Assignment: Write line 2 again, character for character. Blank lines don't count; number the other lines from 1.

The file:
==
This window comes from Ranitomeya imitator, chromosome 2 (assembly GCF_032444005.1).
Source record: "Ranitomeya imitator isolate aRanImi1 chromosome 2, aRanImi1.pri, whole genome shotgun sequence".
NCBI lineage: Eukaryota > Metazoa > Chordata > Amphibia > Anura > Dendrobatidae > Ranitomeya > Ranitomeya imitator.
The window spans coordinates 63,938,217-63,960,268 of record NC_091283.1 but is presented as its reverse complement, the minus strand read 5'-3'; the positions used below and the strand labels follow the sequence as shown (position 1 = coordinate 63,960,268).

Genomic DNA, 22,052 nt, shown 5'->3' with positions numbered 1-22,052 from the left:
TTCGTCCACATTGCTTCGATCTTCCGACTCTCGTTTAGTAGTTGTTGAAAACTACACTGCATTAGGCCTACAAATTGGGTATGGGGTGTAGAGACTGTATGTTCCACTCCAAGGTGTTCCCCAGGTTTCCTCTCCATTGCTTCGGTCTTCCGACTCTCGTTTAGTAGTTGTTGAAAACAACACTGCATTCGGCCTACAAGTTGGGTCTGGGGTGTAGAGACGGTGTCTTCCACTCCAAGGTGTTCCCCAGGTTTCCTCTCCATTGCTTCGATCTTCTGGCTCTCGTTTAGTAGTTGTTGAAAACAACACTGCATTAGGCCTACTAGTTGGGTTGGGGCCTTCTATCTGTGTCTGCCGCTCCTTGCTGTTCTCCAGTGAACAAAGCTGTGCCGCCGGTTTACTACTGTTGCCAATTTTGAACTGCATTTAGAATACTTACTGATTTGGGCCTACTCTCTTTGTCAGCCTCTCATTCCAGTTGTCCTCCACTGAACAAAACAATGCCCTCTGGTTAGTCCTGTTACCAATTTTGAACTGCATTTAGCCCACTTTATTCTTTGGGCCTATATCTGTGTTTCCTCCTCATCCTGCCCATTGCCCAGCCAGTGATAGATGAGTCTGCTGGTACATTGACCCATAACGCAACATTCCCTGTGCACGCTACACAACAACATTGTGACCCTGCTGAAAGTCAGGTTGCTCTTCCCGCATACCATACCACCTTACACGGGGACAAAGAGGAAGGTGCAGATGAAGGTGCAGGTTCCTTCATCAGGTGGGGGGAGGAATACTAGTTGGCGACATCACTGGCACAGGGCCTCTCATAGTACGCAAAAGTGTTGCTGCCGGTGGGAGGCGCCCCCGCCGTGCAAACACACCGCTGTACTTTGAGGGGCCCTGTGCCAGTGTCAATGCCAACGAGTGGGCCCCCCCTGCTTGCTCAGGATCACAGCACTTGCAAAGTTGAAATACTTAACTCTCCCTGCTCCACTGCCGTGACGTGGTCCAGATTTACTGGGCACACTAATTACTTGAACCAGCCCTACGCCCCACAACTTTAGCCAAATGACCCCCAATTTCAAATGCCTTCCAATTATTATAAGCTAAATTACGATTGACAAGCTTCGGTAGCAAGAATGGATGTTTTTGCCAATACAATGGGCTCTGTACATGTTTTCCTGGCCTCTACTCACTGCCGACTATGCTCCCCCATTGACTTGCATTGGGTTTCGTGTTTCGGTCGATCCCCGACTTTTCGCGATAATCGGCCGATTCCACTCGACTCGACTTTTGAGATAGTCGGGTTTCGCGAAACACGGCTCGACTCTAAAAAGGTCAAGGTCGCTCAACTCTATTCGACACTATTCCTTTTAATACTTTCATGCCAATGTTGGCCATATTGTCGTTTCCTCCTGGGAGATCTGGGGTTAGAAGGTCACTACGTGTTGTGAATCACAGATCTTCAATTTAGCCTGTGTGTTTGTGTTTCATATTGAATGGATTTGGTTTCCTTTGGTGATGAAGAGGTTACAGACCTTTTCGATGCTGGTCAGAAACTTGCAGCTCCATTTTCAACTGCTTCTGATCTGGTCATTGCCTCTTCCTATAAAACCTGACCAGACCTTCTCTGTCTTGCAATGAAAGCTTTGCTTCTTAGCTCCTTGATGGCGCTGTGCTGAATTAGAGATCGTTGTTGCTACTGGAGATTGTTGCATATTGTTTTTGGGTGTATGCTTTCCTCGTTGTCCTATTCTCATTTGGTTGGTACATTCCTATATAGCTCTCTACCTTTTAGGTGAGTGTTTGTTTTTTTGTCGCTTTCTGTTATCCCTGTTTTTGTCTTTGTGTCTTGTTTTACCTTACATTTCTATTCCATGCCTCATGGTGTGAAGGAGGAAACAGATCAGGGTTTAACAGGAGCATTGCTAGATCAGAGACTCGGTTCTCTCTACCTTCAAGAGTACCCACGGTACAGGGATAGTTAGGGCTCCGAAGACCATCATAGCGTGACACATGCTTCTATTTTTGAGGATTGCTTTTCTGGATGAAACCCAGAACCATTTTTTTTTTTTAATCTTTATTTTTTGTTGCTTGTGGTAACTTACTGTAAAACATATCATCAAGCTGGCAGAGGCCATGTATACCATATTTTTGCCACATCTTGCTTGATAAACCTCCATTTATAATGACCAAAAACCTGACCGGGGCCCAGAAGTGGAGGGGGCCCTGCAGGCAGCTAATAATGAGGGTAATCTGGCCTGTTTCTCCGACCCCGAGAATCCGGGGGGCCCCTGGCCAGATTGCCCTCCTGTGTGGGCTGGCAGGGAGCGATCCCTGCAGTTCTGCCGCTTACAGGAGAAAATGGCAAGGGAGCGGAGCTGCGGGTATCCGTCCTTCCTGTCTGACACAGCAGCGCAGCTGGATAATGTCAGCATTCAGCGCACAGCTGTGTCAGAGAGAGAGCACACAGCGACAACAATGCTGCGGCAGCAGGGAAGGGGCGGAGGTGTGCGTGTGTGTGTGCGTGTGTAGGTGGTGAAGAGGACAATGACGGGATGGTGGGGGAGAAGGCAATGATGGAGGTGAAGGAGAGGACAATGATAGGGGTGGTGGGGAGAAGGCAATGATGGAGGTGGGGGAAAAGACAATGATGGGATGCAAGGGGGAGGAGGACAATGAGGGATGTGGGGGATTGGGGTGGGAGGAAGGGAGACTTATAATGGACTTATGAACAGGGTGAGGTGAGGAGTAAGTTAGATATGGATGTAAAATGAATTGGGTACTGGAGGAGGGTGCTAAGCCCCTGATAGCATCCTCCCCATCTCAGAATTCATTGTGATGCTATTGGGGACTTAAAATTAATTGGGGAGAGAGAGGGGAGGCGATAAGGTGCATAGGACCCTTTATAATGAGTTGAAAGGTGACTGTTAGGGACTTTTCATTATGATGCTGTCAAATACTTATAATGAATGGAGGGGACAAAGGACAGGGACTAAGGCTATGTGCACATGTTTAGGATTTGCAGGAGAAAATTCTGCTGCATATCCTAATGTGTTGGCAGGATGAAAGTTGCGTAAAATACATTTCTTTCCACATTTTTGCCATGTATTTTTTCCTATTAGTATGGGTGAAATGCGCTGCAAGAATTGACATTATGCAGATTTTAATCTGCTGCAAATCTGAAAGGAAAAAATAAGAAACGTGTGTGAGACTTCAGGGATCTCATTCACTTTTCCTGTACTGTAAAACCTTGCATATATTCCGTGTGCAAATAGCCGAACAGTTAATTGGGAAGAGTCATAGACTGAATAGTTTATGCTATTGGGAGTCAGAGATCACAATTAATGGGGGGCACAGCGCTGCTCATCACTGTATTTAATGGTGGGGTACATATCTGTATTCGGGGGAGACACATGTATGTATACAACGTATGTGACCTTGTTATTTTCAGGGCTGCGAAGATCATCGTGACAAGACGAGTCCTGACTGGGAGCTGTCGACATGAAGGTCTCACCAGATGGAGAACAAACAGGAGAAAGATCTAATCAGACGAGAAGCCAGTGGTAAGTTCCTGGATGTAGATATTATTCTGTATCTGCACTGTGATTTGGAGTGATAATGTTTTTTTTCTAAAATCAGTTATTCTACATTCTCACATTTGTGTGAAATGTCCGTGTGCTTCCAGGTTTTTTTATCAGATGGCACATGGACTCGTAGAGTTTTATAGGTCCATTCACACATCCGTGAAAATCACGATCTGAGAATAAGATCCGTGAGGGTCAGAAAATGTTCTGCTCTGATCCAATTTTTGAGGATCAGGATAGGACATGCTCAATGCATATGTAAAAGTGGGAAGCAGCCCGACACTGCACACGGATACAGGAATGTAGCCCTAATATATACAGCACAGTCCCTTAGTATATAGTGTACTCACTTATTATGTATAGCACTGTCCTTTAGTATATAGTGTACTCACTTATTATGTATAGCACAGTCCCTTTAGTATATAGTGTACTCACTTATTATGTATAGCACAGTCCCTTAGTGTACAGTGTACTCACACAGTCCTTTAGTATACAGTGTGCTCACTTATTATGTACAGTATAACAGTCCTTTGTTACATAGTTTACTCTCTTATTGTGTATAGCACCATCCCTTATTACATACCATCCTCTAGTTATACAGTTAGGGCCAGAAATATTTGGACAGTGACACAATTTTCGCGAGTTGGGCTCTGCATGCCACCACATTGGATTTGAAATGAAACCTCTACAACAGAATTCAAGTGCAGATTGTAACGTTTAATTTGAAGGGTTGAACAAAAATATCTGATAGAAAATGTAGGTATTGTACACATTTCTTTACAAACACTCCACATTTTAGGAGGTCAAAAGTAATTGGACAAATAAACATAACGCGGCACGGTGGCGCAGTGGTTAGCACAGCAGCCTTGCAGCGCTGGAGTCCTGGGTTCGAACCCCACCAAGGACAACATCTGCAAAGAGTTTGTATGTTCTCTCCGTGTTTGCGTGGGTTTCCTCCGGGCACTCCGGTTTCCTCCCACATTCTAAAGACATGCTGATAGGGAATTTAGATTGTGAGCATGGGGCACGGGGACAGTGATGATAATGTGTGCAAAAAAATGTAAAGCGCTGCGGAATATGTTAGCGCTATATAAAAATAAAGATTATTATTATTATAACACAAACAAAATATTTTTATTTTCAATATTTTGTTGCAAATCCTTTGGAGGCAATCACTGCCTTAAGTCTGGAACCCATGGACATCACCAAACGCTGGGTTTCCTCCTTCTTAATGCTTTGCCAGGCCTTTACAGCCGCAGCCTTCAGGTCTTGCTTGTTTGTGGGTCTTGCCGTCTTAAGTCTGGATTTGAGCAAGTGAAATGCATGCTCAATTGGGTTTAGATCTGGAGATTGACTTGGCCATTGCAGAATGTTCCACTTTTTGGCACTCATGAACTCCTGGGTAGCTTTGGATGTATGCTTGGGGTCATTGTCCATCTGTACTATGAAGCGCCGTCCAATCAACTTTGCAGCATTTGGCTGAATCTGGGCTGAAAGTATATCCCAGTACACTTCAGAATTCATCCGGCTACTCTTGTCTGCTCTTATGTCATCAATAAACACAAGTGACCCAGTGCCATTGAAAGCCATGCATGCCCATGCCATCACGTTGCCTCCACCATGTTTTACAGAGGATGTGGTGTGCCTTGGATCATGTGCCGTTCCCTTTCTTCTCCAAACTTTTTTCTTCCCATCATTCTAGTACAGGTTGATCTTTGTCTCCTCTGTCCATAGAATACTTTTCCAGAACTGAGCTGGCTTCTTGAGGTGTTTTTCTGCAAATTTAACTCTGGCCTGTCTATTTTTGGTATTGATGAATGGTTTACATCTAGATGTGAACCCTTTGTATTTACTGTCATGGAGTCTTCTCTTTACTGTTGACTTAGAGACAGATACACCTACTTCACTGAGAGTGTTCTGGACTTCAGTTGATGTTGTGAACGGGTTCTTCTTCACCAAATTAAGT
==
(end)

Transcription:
Source record: "Ranitomeya imitator isolate aRanImi1 chromosome 2, aRanImi1.pri, whole genome shotgun sequence".